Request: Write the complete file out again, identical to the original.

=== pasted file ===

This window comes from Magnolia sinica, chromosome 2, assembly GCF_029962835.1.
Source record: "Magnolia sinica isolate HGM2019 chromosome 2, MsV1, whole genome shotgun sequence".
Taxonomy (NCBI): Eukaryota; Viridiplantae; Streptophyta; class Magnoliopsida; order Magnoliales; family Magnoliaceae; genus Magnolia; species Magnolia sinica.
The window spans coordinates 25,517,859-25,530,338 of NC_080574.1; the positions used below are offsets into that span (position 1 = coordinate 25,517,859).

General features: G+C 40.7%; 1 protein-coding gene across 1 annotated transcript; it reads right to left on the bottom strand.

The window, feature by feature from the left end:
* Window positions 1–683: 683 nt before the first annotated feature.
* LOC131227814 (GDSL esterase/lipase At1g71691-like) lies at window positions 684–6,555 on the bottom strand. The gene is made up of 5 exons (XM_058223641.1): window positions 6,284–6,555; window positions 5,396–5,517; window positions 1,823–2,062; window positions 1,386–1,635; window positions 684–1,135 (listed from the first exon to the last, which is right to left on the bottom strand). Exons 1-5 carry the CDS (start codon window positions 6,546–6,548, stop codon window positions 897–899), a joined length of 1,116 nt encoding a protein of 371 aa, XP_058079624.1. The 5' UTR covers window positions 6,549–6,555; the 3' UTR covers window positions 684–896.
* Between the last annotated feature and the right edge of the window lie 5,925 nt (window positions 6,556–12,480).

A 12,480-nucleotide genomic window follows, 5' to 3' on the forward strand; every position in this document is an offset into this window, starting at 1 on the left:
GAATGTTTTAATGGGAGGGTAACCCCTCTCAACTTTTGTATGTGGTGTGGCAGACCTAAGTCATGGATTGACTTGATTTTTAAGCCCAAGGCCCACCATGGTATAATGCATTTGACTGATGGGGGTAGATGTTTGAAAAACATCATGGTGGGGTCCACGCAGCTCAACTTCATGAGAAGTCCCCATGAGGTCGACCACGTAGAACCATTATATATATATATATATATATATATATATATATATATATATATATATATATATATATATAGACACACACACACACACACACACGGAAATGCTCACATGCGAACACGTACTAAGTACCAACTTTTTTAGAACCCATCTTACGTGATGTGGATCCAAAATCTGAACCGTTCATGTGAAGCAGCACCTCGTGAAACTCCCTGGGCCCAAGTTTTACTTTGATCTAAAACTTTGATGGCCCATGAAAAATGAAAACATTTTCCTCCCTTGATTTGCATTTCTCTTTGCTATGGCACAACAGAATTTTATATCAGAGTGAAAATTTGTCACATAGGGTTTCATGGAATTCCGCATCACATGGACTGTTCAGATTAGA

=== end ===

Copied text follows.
This window comes from Magnolia sinica, chromosome 2, assembly GCF_029962835.1.
Source record: "Magnolia sinica isolate HGM2019 chromosome 2, MsV1, whole genome shotgun sequence".
Taxonomy (NCBI): Eukaryota; Viridiplantae; Streptophyta; class Magnoliopsida; order Magnoliales; family Magnoliaceae; genus Magnolia; species Magnolia sinica.
The window spans coordinates 25,517,859-25,530,338 of NC_080574.1; the positions used below are offsets into that span (position 1 = coordinate 25,517,859).

General features: G+C 40.7%; 1 protein-coding gene across 1 annotated transcript; it reads right to left on the bottom strand.

The window, feature by feature from the left end:
* Window positions 1–683: 683 nt before the first annotated feature.
* LOC131227814 (GDSL esterase/lipase At1g71691-like) lies at window positions 684–6,555 on the bottom strand. The gene is made up of 5 exons (XM_058223641.1): window positions 6,284–6,555; window positions 5,396–5,517; window positions 1,823–2,062; window positions 1,386–1,635; window positions 684–1,135 (listed from the first exon to the last, which is right to left on the bottom strand). Exons 1-5 carry the CDS (start codon window positions 6,546–6,548, stop codon window positions 897–899), a joined length of 1,116 nt encoding a protein of 371 aa, XP_058079624.1. The 5' UTR covers window positions 6,549–6,555; the 3' UTR covers window positions 684–896.
* Between the last annotated feature and the right edge of the window lie 5,925 nt (window positions 6,556–12,480).

A 12,480-nucleotide genomic window follows, 5' to 3' on the forward strand; every position in this document is an offset into this window, starting at 1 on the left:
GAATGTTTTAATGGGAGGGTAACCCCTCTCAACTTTTGTATGTGGTGTGGCAGACCTAAGTCATGGATTGACTTGATTTTTAAGCCCAAGGCCCACCATGGTATAATGCATTTGACTGATGGGGGTAGATGTTTGAAAAACATCATGGTGGGGTCCACGCAGCTCAACTTCATGAGAAGTCCCCATGAGGTCGACCACGTAGAACCATTATATATATATATATATATATATATATATATATATATATATATATATATATATATATATAGACACACACACACACACACACACGGAAATGCTCACATGCGAACACGTACTAAGTACCAACTTTTTTAGAACCCATCTTACGTGATGTGGATCCAAAATCTGAACCGTTCATGTGAAGCAGCACCTCGTGAAACTCCCTGGGCCCAAGTTTTACTTTGATCTAAAACTTTGATGGCCCATGAAAAATGAAAACATTTTCCTCCCTTGATTTGCATTTCTCTTTGCTATGGCACAACAGAATTTTATATCAGAGTGAAAATTTGTCACATAGGGTTTCATGGAATTCCGCATCACATGGACTGTTCAGATTAGA